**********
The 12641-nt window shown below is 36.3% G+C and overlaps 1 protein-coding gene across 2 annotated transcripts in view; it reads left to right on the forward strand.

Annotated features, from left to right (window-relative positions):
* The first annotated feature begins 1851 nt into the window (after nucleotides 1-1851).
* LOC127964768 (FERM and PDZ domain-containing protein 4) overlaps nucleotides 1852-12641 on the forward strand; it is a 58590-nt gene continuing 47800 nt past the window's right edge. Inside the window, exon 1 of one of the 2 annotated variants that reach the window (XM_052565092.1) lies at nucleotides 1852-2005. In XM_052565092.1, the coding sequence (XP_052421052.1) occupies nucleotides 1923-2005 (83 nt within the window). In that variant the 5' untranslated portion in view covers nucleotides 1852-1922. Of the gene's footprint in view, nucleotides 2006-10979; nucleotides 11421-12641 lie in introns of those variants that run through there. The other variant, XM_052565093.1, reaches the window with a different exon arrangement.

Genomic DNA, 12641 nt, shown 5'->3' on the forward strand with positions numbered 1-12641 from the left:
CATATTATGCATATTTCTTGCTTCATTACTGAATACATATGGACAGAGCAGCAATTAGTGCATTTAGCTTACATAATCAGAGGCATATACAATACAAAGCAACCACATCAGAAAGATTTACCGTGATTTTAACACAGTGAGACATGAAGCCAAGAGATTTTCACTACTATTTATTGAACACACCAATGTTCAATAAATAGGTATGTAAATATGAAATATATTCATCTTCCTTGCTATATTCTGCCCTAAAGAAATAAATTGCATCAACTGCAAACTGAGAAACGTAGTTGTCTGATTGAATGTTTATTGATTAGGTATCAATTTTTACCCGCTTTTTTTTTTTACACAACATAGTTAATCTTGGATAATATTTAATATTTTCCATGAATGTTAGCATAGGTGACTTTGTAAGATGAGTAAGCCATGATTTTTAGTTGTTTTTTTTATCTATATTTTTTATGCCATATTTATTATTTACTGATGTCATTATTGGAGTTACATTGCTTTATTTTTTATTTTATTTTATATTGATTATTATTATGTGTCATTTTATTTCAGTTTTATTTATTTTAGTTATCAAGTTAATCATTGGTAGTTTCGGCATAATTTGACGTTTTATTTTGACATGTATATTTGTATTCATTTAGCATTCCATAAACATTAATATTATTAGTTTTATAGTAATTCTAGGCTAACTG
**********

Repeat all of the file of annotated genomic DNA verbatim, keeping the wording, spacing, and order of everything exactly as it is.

The 12641-nt window shown below is 36.3% G+C and overlaps 1 protein-coding gene across 2 annotated transcripts in view; it reads left to right on the forward strand.

Annotated features, from left to right (window-relative positions):
* The first annotated feature begins 1851 nt into the window (after nucleotides 1-1851).
* LOC127964768 (FERM and PDZ domain-containing protein 4) overlaps nucleotides 1852-12641 on the forward strand; it is a 58590-nt gene continuing 47800 nt past the window's right edge. Inside the window, exon 1 of one of the 2 annotated variants that reach the window (XM_052565092.1) lies at nucleotides 1852-2005. In XM_052565092.1, the coding sequence (XP_052421052.1) occupies nucleotides 1923-2005 (83 nt within the window). In that variant the 5' untranslated portion in view covers nucleotides 1852-1922. Of the gene's footprint in view, nucleotides 2006-10979; nucleotides 11421-12641 lie in introns of those variants that run through there. The other variant, XM_052565093.1, reaches the window with a different exon arrangement.

Genomic DNA, 12641 nt, shown 5'->3' on the forward strand with positions numbered 1-12641 from the left:
CATATTATGCATATTTCTTGCTTCATTACTGAATACATATGGACAGAGCAGCAATTAGTGCATTTAGCTTACATAATCAGAGGCATATACAATACAAAGCAACCACATCAGAAAGATTTACCGTGATTTTAACACAGTGAGACATGAAGCCAAGAGATTTTCACTACTATTTATTGAACACACCAATGTTCAATAAATAGGTATGTAAATATGAAATATATTCATCTTCCTTGCTATATTCTGCCCTAAAGAAATAAATTGCATCAACTGCAAACTGAGAAACGTAGTTGTCTGATTGAATGTTTATTGATTAGGTATCAATTTTTACCCGCTTTTTTTTTTTACACAACATAGTTAATCTTGGATAATATTTAATATTTTCCATGAATGTTAGCATAGGTGACTTTGTAAGATGAGTAAGCCATGATTTTTAGTTGTTTTTTTTATCTATATTTTTTATGCCATATTTATTATTTACTGATGTCATTATTGGAGTTACATTGCTTTATTTTTTATTTTATTTTATATTGATTATTATTATGTGTCATTTTATTTCAGTTTTATTTATTTTAGTTATCAAGTTAATCATTGGTAGTTTCGGCATAATTTGACGTTTTATTTTGACATGTATATTTGTATTCATTTAGCATTCCATAAACATTAATATTATTAGTTTTATAGTAATTCTAGGCTAACTG